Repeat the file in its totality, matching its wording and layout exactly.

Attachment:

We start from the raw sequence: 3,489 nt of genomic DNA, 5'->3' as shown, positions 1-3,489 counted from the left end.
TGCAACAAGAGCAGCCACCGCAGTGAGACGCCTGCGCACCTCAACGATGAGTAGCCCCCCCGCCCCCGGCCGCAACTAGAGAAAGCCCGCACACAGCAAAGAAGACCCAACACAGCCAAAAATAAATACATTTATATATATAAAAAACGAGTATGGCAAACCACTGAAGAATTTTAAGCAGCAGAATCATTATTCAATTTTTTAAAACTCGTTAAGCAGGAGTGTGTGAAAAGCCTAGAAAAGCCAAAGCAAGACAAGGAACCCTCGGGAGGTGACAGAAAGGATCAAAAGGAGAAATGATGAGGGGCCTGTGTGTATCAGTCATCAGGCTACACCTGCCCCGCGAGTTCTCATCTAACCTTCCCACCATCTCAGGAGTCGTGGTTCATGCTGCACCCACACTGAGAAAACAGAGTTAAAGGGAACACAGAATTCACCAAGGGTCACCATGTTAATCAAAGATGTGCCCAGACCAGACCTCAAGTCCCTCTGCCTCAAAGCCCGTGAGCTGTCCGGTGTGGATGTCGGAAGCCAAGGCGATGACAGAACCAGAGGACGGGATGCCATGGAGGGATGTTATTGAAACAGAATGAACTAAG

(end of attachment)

We start from the raw sequence: 3,489 nt of genomic DNA, 5'->3' as shown, positions 1-3,489 counted from the left end.
TGCAACAAGAGCAGCCACCGCAGTGAGACGCCTGCGCACCTCAACGATGAGTAGCCCCCCCGCCCCCGGCCGCAACTAGAGAAAGCCCGCACACAGCAAAGAAGACCCAACACAGCCAAAAATAAATACATTTATATATATAAAAAACGAGTATGGCAAACCACTGAAGAATTTTAAGCAGCAGAATCATTATTCAATTTTTTAAAACTCGTTAAGCAGGAGTGTGTGAAAAGCCTAGAAAAGCCAAAGCAAGACAAGGAACCCTCGGGAGGTGACAGAAAGGATCAAAAGGAGAAATGATGAGGGGCCTGTGTGTATCAGTCATCAGGCTACACCTGCCCCGCGAGTTCTCATCTAACCTTCCCACCATCTCAGGAGTCGTGGTTCATGCTGCACCCACACTGAGAAAACAGAGTTAAAGGGAACACAGAATTCACCAAGGGTCACCATGTTAATCAAAGATGTGCCCAGACCAGACCTCAAGTCCCTCTGCCTCAAAGCCCGTGAGCTGTCCGGTGTGGATGTCGGAAGCCAAGGCGATGACAGAACCAGAGGACGGGATGCCATGGAGGGATGTTATTGAAACAGAATGAACTAAG